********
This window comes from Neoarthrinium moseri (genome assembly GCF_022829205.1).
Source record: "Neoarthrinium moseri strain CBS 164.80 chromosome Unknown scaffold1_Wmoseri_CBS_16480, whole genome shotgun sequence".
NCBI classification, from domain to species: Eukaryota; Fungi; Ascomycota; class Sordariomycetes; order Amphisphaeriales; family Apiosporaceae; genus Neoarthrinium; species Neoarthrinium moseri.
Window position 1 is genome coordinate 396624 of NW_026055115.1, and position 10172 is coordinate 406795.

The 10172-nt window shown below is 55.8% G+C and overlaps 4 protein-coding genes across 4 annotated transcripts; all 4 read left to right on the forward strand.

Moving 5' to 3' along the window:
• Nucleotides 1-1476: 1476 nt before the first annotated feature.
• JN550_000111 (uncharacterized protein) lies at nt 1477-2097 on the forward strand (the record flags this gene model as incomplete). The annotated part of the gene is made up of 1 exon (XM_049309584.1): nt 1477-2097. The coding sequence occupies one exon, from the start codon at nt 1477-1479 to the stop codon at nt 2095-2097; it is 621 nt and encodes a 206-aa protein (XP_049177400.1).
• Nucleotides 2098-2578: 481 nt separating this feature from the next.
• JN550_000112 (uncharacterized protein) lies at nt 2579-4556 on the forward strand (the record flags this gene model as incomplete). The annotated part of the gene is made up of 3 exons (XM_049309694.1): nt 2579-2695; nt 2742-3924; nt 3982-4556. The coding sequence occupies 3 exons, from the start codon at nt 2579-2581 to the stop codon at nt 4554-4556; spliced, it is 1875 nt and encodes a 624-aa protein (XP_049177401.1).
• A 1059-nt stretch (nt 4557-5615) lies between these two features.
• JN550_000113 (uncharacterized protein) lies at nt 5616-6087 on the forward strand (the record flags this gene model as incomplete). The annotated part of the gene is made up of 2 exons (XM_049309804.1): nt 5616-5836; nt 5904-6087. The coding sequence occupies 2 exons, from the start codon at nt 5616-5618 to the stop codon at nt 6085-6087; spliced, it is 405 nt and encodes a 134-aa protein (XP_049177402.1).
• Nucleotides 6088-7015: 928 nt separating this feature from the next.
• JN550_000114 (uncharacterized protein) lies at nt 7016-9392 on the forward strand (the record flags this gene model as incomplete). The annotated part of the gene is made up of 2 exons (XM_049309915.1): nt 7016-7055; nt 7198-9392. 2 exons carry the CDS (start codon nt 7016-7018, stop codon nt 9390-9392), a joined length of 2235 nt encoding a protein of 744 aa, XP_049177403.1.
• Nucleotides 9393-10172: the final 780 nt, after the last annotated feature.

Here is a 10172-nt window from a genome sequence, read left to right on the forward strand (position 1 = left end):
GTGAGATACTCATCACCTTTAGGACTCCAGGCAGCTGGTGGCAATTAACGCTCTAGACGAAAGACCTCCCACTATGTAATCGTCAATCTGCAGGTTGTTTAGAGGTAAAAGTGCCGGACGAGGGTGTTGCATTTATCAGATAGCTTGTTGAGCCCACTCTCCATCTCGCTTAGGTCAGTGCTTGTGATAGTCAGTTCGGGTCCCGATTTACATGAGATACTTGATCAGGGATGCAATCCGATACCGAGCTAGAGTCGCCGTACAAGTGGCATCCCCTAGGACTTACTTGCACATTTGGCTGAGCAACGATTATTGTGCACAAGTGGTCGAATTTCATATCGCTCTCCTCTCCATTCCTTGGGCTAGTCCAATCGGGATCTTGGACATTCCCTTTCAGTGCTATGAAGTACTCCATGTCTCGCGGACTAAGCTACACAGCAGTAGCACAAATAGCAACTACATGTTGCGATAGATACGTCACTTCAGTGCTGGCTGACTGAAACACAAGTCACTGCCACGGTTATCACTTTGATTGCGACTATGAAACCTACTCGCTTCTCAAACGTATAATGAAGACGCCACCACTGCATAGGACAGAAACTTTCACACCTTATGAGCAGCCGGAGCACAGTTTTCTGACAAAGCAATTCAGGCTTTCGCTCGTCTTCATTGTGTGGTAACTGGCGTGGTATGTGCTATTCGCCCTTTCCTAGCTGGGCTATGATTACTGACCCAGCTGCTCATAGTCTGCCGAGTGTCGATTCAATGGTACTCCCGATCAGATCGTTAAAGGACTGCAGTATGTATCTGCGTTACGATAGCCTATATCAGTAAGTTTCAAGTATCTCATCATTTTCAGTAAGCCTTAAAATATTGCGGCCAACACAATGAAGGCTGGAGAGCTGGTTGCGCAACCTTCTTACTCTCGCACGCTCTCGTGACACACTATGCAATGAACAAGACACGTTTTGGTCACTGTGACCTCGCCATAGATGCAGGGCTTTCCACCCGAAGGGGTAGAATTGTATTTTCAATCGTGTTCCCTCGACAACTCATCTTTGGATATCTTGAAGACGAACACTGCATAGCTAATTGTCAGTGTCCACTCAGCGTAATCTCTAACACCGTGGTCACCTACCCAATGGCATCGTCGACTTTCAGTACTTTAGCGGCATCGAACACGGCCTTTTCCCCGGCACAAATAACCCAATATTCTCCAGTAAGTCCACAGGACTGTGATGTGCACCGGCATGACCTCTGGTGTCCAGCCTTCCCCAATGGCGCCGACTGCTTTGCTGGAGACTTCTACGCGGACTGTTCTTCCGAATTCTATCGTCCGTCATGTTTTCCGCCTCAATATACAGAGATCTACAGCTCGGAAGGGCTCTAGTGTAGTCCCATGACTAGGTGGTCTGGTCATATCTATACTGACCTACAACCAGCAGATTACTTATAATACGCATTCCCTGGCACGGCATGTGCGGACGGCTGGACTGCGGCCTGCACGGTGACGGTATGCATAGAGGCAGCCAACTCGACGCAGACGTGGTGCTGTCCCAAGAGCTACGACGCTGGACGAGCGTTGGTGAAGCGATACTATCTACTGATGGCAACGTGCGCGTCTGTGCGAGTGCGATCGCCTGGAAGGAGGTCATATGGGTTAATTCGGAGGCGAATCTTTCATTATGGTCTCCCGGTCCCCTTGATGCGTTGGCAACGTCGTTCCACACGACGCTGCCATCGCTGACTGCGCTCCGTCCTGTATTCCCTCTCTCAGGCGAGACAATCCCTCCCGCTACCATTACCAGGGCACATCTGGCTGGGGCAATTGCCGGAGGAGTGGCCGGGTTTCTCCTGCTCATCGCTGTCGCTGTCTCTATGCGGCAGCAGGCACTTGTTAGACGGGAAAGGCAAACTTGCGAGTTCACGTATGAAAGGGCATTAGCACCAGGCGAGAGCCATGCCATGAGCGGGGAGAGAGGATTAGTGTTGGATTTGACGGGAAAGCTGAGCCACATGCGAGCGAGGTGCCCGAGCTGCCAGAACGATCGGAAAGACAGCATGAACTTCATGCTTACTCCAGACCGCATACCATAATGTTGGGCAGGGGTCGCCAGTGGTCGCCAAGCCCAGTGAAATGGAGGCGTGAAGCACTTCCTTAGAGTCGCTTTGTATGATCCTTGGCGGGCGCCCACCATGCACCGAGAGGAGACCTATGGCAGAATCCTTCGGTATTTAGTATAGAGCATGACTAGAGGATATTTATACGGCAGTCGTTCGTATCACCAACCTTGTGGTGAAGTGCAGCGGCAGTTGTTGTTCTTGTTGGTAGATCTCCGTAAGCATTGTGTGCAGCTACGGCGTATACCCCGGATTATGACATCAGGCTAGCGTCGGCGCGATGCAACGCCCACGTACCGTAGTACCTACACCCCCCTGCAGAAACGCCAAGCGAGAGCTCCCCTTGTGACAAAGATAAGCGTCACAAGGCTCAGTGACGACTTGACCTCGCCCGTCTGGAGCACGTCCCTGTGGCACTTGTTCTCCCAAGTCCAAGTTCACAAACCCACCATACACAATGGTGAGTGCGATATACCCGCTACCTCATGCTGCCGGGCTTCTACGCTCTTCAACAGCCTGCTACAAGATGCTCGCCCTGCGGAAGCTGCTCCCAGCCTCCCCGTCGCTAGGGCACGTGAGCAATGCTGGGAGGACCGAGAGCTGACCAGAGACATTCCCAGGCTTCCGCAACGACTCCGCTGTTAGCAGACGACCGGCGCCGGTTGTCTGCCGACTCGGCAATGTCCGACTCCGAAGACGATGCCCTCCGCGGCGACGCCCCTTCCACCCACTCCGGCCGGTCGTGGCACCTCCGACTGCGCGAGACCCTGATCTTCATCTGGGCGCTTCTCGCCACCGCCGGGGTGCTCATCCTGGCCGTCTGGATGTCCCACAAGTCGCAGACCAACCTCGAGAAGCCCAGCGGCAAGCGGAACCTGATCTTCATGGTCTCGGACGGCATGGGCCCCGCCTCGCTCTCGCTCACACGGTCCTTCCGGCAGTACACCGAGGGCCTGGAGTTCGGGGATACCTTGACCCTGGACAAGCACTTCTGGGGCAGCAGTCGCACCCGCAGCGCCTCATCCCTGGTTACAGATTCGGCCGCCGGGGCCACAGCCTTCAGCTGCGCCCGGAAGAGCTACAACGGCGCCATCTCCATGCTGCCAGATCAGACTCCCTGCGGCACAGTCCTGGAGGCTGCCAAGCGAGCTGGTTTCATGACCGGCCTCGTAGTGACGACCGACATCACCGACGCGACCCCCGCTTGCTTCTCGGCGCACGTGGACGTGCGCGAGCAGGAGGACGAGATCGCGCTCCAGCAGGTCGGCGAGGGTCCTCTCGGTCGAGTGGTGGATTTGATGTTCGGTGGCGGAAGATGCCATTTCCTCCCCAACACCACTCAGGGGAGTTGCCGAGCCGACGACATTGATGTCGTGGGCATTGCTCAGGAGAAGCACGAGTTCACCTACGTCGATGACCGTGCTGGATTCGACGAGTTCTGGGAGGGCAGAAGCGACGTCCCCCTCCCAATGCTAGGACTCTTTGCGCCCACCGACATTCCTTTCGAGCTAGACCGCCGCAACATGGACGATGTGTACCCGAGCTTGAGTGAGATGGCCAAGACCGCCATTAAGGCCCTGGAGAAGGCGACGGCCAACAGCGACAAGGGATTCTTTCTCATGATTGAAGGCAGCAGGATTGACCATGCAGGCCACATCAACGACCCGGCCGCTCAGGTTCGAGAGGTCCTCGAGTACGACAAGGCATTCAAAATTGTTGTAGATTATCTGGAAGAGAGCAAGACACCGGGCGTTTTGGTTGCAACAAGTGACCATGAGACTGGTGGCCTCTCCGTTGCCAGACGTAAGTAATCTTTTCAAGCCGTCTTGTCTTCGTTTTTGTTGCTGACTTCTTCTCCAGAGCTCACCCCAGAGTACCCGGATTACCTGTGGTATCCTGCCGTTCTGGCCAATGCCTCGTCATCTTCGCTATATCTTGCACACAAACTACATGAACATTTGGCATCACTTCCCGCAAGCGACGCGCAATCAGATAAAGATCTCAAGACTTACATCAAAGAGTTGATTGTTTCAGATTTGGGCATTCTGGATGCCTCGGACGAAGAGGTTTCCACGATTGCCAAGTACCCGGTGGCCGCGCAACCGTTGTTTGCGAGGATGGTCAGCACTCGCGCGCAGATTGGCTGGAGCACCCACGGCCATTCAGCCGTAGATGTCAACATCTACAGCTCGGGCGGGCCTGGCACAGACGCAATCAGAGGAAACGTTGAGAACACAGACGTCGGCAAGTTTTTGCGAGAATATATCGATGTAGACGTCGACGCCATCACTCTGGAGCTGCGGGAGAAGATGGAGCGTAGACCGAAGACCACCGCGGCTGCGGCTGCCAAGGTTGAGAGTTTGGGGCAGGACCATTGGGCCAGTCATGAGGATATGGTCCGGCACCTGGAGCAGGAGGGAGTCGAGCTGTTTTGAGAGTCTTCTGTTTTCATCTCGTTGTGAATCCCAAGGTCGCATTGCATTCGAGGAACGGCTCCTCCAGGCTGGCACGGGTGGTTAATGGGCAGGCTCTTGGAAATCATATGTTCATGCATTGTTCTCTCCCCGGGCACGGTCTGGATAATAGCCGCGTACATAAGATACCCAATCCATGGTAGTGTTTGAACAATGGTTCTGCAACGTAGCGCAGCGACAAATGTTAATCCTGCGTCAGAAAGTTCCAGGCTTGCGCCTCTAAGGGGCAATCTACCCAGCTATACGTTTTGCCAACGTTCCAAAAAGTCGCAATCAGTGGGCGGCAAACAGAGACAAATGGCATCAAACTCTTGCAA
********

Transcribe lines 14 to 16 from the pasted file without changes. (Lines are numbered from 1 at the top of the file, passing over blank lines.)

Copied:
• JN550_000114 (uncharacterized protein) lies at nt 7016-9392 on the forward strand (the record flags this gene model as incomplete). The annotated part of the gene is made up of 2 exons (XM_049309915.1): nt 7016-7055; nt 7198-9392. 2 exons carry the CDS (start codon nt 7016-7018, stop codon nt 9390-9392), a joined length of 2235 nt encoding a protein of 744 aa, XP_049177403.1.
• Nucleotides 9393-10172: the final 780 nt, after the last annotated feature.

Here is a 10172-nt window from a genome sequence, read left to right on the forward strand (position 1 = left end):